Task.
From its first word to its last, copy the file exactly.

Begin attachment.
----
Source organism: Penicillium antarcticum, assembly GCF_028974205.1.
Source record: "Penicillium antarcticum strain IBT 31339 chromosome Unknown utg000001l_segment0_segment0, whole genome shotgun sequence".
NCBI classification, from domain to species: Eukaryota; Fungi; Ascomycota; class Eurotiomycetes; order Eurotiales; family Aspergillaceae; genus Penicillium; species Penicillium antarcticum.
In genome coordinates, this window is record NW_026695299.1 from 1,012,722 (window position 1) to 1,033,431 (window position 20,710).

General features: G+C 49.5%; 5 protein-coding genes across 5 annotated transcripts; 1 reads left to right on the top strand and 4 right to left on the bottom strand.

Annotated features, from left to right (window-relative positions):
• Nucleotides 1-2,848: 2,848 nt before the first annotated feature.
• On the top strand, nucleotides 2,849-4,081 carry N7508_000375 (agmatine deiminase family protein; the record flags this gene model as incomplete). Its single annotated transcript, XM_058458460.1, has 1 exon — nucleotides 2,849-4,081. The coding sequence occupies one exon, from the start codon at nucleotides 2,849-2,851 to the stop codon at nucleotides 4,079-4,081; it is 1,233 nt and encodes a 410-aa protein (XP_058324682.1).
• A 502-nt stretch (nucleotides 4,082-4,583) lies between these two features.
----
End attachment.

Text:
Source organism: Penicillium antarcticum, assembly GCF_028974205.1.
Source record: "Penicillium antarcticum strain IBT 31339 chromosome Unknown utg000001l_segment0_segment0, whole genome shotgun sequence".
NCBI classification, from domain to species: Eukaryota; Fungi; Ascomycota; class Eurotiomycetes; order Eurotiales; family Aspergillaceae; genus Penicillium; species Penicillium antarcticum.
In genome coordinates, this window is record NW_026695299.1 from 1,012,722 (window position 1) to 1,033,431 (window position 20,710).

General features: G+C 49.5%; 5 protein-coding genes across 5 annotated transcripts; 1 reads left to right on the top strand and 4 right to left on the bottom strand.

Annotated features, from left to right (window-relative positions):
• Nucleotides 1-2,848: 2,848 nt before the first annotated feature.
• On the top strand, nucleotides 2,849-4,081 carry N7508_000375 (agmatine deiminase family protein; the record flags this gene model as incomplete). Its single annotated transcript, XM_058458460.1, has 1 exon — nucleotides 2,849-4,081. The coding sequence occupies one exon, from the start codon at nucleotides 2,849-2,851 to the stop codon at nucleotides 4,079-4,081; it is 1,233 nt and encodes a 410-aa protein (XP_058324682.1).
• A 502-nt stretch (nucleotides 4,082-4,583) lies between these two features.